Scala by Manuel Op de Coul
“Scala is a powerful software tool for experimentation with musical tunings, such as just intonation scales, equal and historical temperaments, microtonal and macrotonal scales, and non-Western scales.”
Scala is hugely powerful with MIDI and microtonality. A number of 3rd party developers have since written scripts and applications to further apply the Scala’s use. The downside? It’s difficult and time-consuming to install, and even once it’s installed you must take some time to learn its command-line interface—but it’s time well spent if you’re looking for alternate tuning and working with MIDI. I’ve designed this post as a simple procedural checklist for any composer who wishes to run Scala on their computer.
Scala is available on Windows, Linux and Unix (Mac) systems. The installation on a Mac does however require some command-line commands and configuration that may be somewhat unfamiliar to the average Macintosh user.
Step zero: Read Scala’s installation documentation:
Detailed installation procedure for installing Scala on Mac OS X, including Mountain Lion:
Step One = BACKUP!
I highly recommend Carbon Copy Cloner for all your backup needs. Among many powerful features, CCC will make an exact “carbon copy” of your computer to an external drive. This way, even in the event of a total data loss you can boot from your backup drive an escape crises unscathed.
2) Download and Install the latest version of XQuartz (aka X11) here:
3) Download and Install XCode from Apple, the one that is appropriate for your version of Mac OS X. This requires registering with Apple as a developer. Make sure to choose the version with “Mac Dev Center”.
Also ensure that you leave the option for “UNIX Development Package” selected when installing.
4) Download and Install MacPorts:
Choose the download option that’s appropriate for your operating system.
5) Open up Terminal. Go to Applications -> Utilities -> Terminal
(or press Shift-Command-U in Finder for a shortcut to Utilities).
5a) From the Terminal, copy/paste or type in the following code:
sudo port install fontconfig
And then wait patiently while it installs.
5b) Remaining in Terminal, copy/paste or type in the next code:
sudo port install gtk2
Then wait even more patiently! This is a large install of the GTK+ toolkit and will take several moments. There will no progress bar, but trust that even when things appear to slow down, the developer packages you downloaded are being installed in the background. If you’re paranoid, open up Activity Monitor in Utilities and observe your CPU and Disk Drive working hard.
5c) If you’re running Mac OS X 10.6 you might need to upgrade gtk2 to enforce compatibility for 32bit and 64bit applications.
Copy/paste this command into the Terminal:
sudo port upgrade --enforce-variants gtk2 +universal
This will re-install and upgrade these components, and will likely take well over an hour.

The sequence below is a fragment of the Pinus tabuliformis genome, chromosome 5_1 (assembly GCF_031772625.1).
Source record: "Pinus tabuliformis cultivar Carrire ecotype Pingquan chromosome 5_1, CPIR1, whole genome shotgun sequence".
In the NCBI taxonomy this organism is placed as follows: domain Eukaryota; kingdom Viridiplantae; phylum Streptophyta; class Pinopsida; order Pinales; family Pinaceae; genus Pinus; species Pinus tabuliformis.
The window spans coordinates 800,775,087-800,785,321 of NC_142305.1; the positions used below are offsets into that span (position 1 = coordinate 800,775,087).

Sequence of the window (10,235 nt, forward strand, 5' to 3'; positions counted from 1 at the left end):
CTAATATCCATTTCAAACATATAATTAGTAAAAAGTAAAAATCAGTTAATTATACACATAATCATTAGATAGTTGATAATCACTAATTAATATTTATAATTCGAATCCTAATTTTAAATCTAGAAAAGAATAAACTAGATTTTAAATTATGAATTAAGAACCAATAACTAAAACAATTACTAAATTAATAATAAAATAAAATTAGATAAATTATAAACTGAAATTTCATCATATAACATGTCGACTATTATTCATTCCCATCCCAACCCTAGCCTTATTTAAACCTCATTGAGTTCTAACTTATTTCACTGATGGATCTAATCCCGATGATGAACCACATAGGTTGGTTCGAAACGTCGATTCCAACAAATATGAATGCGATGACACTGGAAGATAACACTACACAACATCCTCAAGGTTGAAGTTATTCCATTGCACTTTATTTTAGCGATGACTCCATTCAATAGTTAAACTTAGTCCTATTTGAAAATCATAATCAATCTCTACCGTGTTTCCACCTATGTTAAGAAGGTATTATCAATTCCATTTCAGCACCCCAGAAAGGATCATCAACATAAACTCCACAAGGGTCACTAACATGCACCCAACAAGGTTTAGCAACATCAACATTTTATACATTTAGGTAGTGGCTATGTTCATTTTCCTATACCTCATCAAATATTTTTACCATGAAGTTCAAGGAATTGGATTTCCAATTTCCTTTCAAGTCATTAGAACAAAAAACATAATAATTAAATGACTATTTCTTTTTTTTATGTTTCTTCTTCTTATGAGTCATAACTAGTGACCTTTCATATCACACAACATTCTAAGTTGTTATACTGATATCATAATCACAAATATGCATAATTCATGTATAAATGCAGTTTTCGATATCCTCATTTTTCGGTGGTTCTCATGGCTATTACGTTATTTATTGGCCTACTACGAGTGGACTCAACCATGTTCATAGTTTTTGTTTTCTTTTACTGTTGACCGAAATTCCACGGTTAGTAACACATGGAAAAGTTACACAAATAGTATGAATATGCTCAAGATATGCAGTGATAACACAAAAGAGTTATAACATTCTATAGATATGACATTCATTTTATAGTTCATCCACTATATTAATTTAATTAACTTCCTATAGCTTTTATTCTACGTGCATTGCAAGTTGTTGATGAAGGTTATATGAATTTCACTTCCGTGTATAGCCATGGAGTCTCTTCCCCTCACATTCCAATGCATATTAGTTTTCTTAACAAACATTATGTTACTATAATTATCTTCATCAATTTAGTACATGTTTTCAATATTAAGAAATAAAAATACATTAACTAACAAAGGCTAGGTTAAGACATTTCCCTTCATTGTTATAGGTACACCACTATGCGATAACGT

6) Download and Install Simple Synth
(This will be used for testing purposes in order to make sure everything is working when Scala is up and running)
7a) Download Scala!
Create a folder and name it “Scala” in your Applications Directory. Drag the Scala.app into that folder.
7b) Download Scala’s Scale Archive
*DO NOT double click to open this .zip file – Leave it “Zipped Up” If your browser unarchives zip files automatically, delete the folder it automatically creates and just keep the “scales.zip” file. Drag this .zip file into the Scala folder you just created in the Applications directory for easy access. Here’s a listing of the contents within the Scales Archive: http://www.huygens-fokker.org/docs/scalesdir.txt
8) Open Audio MIDI Setup in Applications/Utilities. Go to the Window Menu and click “Show MIDI Studio”
Double click on IAC Driver and make sure “Device is online” is checked.
9) Read this: (It’s affectionately called “Scala for Dummies”)
Also be sure to follow the tutorial within Scala itself for further orientation.
10a) Do some more test-driving: Open up Simple Synth, then open up Scala.
Load or create a scale as highlighted in the link above. Click “play” on Scala’s toolbar to see a virtual MIDI controller. Here you can map any scale to your controller. Click on “Select” and choose a layout system fit for your scale.
10b) Set the MIDI input of Simple Synth to the IAC Driver Bus
-set the MIDI output in Scala. Go to Relay -> Sound Settings and select IAC Driver Bus as the MIDI output.
-in the Relay settings window, select your MIDI keyboard or controller as the MIDI input device*
*in order for Scala to “listen” to your MIDI controller, you must enable “Start Relaying”.
Scala’s routing will generally look something like this:
MIDI input (from either a file or a controller) -> Scala -> Synth, Sampler, or DAW etc.
The routing is all virtual – internal via the IAC Bus – to/from software of your choice. For instance, in Pro Tools or Logic you may select a MIDI track to listen to the microtonal pitch adjustments of Scala by selecting the IAC Bus as the input on any MIDI track!
Powerful 3rd-party software helpful in harnessing the power of Scala in your workflow:
-Custom Scale Editor by H-Pi Instruments: http://www.h-pi.com/CSEsoftware.html
-A Scala scale browser by H-Pi Instruments: http://www.h-pi.com/ScalaVistasoftware.html
*This is a windows application, but can run successfully on a Mac via CrossOver, and it’s very powerful for working with custom tuned scales in Kontakt. (If using this via CrossOver, be sure to install a WinXP bottle with the NET 2.0 Framework!)
Also, here are a few great virtual instruments that load Scala files directly:
There are many more 3rd party, Scala-compatible tools being developed all the time! Here’s another list of compatible 3rd party software:
Other resources to check out: